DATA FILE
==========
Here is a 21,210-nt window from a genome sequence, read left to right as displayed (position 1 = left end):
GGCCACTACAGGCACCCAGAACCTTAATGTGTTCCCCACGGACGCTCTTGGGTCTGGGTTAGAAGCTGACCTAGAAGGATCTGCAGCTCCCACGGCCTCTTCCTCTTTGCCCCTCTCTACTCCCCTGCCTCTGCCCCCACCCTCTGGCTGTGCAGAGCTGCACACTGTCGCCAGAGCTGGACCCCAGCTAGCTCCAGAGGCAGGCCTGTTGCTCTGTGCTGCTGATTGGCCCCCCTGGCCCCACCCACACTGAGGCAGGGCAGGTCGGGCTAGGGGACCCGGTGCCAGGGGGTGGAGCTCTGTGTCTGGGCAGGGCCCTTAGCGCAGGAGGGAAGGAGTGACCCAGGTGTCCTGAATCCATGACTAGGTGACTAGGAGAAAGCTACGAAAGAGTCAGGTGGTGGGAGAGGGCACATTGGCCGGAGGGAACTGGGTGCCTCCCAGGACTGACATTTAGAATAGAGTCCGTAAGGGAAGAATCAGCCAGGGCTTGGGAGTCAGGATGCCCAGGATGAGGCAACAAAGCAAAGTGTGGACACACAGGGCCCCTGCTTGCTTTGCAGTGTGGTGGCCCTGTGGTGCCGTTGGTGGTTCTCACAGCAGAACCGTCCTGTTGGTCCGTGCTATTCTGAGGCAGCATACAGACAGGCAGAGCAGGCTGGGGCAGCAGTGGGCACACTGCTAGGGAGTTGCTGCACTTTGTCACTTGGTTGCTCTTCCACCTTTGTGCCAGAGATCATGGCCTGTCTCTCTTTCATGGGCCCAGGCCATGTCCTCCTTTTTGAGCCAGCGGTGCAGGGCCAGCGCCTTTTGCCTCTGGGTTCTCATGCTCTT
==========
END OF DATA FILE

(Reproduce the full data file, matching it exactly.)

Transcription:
Here is a 21,210-nt window from a genome sequence, read left to right as displayed (position 1 = left end):
GGCCACTACAGGCACCCAGAACCTTAATGTGTTCCCCACGGACGCTCTTGGGTCTGGGTTAGAAGCTGACCTAGAAGGATCTGCAGCTCCCACGGCCTCTTCCTCTTTGCCCCTCTCTACTCCCCTGCCTCTGCCCCCACCCTCTGGCTGTGCAGAGCTGCACACTGTCGCCAGAGCTGGACCCCAGCTAGCTCCAGAGGCAGGCCTGTTGCTCTGTGCTGCTGATTGGCCCCCCTGGCCCCACCCACACTGAGGCAGGGCAGGTCGGGCTAGGGGACCCGGTGCCAGGGGGTGGAGCTCTGTGTCTGGGCAGGGCCCTTAGCGCAGGAGGGAAGGAGTGACCCAGGTGTCCTGAATCCATGACTAGGTGACTAGGAGAAAGCTACGAAAGAGTCAGGTGGTGGGAGAGGGCACATTGGCCGGAGGGAACTGGGTGCCTCCCAGGACTGACATTTAGAATAGAGTCCGTAAGGGAAGAATCAGCCAGGGCTTGGGAGTCAGGATGCCCAGGATGAGGCAACAAAGCAAAGTGTGGACACACAGGGCCCCTGCTTGCTTTGCAGTGTGGTGGCCCTGTGGTGCCGTTGGTGGTTCTCACAGCAGAACCGTCCTGTTGGTCCGTGCTATTCTGAGGCAGCATACAGACAGGCAGAGCAGGCTGGGGCAGCAGTGGGCACACTGCTAGGGAGTTGCTGCACTTTGTCACTTGGTTGCTCTTCCACCTTTGTGCCAGAGATCATGGCCTGTCTCTCTTTCATGGGCCCAGGCCATGTCCTCCTTTTTGAGCCAGCGGTGCAGGGCCAGCGCCTTTTGCCTCTGGGTTCTCATGCTCTT